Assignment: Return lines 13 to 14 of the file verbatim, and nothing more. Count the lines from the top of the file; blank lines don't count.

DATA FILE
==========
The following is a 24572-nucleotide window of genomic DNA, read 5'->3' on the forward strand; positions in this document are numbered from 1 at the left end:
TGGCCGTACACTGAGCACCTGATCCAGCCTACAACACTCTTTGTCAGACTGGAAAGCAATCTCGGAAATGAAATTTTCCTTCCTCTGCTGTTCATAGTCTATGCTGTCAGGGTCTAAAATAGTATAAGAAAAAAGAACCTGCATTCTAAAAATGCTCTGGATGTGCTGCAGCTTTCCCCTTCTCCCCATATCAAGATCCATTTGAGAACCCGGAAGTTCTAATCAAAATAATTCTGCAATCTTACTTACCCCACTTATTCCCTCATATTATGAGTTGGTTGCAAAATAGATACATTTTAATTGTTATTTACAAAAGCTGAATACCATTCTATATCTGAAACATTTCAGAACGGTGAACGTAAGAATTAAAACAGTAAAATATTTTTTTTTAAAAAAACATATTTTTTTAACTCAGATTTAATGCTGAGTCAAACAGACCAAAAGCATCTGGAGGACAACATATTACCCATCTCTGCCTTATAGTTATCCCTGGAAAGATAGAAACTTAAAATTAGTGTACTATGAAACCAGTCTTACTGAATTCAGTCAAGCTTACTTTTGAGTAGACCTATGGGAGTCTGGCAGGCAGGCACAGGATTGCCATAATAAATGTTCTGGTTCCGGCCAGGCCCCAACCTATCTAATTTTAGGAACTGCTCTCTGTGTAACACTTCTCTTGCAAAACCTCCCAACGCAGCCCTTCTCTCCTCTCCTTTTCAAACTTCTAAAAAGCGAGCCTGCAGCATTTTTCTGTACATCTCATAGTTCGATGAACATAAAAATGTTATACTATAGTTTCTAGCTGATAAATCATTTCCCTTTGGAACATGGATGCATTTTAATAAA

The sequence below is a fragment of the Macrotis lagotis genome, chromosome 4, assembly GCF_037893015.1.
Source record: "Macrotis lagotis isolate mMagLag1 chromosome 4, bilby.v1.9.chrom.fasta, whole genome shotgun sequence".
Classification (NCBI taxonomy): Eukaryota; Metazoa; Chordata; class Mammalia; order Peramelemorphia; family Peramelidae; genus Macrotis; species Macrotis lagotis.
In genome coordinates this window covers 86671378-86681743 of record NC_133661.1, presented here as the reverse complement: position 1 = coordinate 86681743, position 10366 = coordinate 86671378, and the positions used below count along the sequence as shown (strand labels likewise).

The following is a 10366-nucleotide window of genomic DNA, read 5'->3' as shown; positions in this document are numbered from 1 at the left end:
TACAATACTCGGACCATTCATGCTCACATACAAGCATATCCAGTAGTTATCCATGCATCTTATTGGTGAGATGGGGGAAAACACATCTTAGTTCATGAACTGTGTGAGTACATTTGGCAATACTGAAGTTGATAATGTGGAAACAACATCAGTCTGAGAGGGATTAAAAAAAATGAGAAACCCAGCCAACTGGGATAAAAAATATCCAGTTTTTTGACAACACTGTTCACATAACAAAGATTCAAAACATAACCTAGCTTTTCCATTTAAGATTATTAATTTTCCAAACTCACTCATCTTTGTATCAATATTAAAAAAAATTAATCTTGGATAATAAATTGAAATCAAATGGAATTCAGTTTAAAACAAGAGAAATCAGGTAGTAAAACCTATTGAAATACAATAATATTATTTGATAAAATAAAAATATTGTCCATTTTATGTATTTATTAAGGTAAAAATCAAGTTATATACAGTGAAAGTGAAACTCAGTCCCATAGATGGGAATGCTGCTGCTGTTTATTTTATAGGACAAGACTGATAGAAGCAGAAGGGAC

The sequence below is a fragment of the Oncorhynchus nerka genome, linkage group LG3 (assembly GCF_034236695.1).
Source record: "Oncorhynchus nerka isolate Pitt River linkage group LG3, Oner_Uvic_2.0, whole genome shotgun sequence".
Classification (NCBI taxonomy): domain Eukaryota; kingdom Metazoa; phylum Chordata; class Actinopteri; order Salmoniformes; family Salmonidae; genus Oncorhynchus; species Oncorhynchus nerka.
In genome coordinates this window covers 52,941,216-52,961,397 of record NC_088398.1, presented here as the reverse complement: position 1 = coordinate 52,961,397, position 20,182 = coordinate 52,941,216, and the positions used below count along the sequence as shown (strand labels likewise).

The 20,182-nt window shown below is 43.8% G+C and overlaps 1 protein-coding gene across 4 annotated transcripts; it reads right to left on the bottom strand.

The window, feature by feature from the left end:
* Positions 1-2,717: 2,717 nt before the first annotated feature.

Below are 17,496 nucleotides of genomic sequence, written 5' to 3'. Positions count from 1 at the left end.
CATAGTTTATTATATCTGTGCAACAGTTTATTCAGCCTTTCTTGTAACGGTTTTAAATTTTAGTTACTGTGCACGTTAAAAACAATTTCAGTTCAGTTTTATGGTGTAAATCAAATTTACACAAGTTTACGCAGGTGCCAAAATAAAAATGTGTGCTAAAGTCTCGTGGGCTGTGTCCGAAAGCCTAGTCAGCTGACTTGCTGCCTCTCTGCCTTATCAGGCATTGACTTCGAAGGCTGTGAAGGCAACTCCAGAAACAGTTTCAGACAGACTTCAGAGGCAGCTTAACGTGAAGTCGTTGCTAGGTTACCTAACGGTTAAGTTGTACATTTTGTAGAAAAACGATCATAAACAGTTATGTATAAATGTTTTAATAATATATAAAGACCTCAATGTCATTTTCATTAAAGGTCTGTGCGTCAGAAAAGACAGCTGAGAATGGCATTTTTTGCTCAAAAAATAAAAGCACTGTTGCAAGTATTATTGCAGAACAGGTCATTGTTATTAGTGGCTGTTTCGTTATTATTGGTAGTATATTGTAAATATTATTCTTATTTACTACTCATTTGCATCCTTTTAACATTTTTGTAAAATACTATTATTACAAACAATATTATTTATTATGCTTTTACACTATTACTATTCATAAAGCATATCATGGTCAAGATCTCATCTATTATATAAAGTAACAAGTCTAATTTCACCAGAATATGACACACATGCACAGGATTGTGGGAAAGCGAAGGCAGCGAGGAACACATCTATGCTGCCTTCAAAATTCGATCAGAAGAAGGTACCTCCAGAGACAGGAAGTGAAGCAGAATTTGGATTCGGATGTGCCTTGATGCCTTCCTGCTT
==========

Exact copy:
The 20,182-nt window shown below is 43.8% G+C and overlaps 1 protein-coding gene across 4 annotated transcripts; it reads right to left on the bottom strand.

The window, feature by feature from the left end: